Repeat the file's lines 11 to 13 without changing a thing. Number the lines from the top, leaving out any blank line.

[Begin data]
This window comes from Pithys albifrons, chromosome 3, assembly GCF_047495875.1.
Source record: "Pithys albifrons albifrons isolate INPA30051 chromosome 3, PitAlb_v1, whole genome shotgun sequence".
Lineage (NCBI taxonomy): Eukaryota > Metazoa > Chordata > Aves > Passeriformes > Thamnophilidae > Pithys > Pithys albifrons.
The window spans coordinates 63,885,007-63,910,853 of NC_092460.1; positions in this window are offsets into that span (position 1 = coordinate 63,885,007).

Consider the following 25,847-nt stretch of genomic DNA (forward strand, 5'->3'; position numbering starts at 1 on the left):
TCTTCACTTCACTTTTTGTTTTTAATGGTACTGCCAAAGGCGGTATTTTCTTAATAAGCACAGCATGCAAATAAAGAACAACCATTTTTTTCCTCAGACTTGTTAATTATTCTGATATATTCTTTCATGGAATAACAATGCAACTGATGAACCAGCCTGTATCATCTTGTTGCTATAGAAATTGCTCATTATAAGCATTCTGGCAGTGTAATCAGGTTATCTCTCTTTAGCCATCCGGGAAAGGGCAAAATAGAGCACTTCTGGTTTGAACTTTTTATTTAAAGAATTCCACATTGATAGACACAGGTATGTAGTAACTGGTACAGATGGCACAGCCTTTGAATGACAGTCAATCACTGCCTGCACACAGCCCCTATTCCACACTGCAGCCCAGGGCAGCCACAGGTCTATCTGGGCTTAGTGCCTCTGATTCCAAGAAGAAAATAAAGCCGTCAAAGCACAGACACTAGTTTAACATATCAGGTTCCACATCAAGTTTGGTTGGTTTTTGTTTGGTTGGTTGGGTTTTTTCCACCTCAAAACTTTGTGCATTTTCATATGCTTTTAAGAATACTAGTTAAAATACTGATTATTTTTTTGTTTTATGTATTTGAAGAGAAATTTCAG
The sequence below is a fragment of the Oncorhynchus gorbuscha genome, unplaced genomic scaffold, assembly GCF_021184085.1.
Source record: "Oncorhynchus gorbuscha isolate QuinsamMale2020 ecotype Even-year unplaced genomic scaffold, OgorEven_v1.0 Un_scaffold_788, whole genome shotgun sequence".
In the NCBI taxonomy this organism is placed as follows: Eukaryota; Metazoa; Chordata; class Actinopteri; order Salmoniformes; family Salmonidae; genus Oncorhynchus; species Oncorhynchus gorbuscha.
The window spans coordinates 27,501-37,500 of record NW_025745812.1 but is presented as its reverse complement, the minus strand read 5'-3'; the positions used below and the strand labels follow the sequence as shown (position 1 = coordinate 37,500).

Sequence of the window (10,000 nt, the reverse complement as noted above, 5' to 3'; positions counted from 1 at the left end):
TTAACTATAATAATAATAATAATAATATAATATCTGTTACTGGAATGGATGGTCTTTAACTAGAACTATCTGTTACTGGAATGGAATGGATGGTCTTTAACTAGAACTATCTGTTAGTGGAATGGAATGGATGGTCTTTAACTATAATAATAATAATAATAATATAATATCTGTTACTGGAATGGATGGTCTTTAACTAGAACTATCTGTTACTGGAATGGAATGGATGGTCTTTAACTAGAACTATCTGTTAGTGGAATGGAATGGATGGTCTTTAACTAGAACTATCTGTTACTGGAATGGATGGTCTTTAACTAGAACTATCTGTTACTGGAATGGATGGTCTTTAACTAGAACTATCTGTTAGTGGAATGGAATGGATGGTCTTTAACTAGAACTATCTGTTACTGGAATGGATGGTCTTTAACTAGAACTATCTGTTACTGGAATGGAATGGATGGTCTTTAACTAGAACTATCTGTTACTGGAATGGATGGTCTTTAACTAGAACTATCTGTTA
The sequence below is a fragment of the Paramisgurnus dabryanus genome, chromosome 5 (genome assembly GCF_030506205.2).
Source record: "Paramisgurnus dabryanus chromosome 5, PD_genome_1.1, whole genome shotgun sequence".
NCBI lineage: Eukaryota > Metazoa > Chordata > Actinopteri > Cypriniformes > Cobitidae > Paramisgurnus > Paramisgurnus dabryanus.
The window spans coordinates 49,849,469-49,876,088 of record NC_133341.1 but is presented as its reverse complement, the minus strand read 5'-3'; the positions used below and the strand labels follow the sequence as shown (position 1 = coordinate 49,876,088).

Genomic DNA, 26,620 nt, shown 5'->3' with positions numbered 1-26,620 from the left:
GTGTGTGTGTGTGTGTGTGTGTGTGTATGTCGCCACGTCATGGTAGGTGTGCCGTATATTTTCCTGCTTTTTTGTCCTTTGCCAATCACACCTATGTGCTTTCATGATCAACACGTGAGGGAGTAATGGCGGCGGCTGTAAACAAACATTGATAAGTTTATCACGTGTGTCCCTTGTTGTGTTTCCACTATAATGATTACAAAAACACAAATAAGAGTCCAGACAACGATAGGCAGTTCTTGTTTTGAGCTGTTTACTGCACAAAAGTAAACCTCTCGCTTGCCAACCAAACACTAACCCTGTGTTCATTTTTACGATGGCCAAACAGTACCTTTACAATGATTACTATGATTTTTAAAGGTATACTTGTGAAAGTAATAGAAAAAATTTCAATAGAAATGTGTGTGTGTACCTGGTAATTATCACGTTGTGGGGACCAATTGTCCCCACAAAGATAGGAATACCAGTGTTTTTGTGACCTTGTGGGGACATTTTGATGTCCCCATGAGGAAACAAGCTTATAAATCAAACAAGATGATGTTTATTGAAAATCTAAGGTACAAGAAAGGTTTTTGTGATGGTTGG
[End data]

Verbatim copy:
Sequence of the window (10,000 nt, the reverse complement as noted above, 5' to 3'; positions counted from 1 at the left end):
TTAACTATAATAATAATAATAATAATATAATATCTGTTACTGGAATGGATGGTCTTTAACTAGAACTATCTGTTACTGGAATGGAATGGATGGTCTTTAACTAGAACTATCTGTTAGTGGAATGGAATGGATGGTCTTTAACTATAATAATAATAATAATAATATAATATCTGTTACTGGAATGGATGGTCTTTAACTAGAACTATCTGTTACTGGAATGGAATGGATGGTCTTTAACTAGAACTATCTGTTAGTGGAATGGAATGGATGGTCTTTAACTAGAACTATCTGTTACTGGAATGGATGGTCTTTAACTAGAACTATCTGTTACTGGAATGGATGGTCTTTAACTAGAACTATCTGTTAGTGGAATGGAATGGATGGTCTTTAACTAGAACTATCTGTTACTGGAATGGATGGTCTTTAACTAGAACTATCTGTTACTGGAATGGAATGGATGGTCTTTAACTAGAACTATCTGTTACTGGAATGGATGGTCTTTAACTAGAACTATCTGTTA
The sequence below is a fragment of the Paramisgurnus dabryanus genome, chromosome 5 (genome assembly GCF_030506205.2).